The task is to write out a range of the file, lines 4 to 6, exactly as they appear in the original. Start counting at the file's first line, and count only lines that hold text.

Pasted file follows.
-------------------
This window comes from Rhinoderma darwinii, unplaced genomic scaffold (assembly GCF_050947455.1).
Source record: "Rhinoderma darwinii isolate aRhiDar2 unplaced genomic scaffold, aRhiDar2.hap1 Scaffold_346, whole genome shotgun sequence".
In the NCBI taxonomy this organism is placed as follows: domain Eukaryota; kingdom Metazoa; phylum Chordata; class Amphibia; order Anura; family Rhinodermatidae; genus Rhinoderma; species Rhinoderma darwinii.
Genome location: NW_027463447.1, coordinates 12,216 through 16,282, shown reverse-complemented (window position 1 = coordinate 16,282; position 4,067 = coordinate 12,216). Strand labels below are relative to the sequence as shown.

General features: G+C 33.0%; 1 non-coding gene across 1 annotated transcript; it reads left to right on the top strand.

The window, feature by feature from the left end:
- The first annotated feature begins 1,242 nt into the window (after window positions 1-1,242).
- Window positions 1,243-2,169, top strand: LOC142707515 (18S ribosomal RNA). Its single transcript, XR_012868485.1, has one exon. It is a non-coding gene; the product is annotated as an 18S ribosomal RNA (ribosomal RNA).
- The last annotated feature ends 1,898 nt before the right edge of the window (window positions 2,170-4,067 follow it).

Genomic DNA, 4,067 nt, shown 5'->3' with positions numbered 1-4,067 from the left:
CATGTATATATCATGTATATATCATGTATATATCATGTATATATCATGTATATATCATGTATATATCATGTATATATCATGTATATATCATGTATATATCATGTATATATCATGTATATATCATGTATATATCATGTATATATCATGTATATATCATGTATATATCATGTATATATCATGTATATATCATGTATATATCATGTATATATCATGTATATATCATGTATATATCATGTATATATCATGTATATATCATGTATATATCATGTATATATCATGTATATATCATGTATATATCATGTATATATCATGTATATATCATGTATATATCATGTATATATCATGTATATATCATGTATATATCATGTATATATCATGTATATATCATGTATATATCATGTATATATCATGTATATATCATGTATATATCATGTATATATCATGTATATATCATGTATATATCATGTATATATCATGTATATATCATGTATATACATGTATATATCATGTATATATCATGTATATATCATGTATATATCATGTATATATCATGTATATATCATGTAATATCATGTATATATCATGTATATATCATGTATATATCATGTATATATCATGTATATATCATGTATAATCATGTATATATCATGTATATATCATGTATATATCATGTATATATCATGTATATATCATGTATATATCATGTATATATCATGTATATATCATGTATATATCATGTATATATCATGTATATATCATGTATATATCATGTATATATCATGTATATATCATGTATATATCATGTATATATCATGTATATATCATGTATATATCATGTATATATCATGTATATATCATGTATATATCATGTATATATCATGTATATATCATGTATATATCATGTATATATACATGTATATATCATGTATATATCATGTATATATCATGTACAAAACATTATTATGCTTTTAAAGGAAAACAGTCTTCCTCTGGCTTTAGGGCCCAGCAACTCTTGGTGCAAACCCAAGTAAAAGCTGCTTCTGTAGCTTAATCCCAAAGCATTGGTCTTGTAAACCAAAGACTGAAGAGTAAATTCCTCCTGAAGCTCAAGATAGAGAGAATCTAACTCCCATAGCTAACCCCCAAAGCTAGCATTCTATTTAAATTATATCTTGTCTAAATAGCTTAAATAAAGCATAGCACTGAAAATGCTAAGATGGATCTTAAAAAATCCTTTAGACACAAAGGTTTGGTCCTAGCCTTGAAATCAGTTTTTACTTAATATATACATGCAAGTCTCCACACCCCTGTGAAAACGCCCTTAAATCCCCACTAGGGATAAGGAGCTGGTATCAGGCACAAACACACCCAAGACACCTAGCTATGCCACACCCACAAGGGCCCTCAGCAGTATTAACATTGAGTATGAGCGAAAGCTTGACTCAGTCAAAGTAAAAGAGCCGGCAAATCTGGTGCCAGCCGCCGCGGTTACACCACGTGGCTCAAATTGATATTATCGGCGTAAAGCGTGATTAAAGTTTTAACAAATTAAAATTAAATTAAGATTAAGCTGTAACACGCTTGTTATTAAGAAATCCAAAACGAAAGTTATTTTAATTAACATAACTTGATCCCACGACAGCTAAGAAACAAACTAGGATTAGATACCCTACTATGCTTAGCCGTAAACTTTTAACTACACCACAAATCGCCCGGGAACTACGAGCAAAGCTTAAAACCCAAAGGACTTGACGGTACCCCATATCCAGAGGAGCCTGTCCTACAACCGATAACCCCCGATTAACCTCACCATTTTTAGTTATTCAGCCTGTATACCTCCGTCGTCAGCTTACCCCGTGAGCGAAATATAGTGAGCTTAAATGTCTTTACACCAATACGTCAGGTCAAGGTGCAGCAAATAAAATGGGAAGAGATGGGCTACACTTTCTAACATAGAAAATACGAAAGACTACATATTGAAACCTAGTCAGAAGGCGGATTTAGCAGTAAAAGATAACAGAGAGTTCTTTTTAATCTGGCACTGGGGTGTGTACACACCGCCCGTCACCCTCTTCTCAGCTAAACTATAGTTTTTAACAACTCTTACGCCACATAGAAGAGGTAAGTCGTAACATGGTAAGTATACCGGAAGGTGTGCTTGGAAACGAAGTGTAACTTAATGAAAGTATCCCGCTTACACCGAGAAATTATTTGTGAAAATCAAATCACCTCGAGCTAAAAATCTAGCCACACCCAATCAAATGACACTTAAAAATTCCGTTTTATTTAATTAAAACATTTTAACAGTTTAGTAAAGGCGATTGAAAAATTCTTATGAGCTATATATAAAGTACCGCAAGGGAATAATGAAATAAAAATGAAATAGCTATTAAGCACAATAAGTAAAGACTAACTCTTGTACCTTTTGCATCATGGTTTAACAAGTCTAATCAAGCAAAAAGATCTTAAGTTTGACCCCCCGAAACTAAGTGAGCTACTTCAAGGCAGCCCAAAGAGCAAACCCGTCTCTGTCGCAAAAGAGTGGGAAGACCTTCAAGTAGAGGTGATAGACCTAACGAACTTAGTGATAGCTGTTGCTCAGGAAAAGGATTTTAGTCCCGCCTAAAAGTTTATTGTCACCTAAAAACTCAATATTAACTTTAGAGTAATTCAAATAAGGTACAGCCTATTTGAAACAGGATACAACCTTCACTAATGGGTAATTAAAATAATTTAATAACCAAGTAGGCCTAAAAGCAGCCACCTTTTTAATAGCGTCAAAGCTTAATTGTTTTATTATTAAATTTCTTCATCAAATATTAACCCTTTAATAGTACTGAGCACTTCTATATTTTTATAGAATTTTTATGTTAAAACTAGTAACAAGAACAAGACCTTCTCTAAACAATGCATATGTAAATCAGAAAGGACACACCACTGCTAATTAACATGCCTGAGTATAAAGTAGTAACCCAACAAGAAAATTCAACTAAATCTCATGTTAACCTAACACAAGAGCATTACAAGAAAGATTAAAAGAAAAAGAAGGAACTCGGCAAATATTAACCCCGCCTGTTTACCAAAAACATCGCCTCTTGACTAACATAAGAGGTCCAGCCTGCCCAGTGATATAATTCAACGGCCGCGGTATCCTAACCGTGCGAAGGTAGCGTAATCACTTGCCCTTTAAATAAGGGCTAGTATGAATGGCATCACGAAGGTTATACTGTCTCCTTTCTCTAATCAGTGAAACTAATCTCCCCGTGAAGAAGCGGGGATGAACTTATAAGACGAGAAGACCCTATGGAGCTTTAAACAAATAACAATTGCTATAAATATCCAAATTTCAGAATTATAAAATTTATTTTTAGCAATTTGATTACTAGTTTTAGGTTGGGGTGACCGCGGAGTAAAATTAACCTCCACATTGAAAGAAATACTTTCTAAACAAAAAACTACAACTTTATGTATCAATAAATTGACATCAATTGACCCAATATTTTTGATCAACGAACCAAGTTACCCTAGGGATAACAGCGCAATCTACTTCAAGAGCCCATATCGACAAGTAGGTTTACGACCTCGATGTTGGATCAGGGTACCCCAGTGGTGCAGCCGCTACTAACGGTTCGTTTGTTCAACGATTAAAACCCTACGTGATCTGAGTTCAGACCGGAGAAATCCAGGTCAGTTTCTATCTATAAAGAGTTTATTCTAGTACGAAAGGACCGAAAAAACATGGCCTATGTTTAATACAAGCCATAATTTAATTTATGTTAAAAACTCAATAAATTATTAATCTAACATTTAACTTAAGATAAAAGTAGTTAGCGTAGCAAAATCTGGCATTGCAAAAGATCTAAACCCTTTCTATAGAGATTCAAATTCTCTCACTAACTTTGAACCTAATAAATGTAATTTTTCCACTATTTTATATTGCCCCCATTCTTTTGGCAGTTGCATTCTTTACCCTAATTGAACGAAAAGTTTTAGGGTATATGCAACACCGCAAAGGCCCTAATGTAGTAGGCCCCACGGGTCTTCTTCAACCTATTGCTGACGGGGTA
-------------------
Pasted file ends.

Genome location: NW_027463447.1, coordinates 12,216 through 16,282, shown reverse-complemented (window position 1 = coordinate 16,282; position 4,067 = coordinate 12,216). Strand labels below are relative to the sequence as shown.

General features: G+C 33.0%; 1 non-coding gene across 1 annotated transcript; it reads left to right on the top strand.

The window, feature by feature from the left end: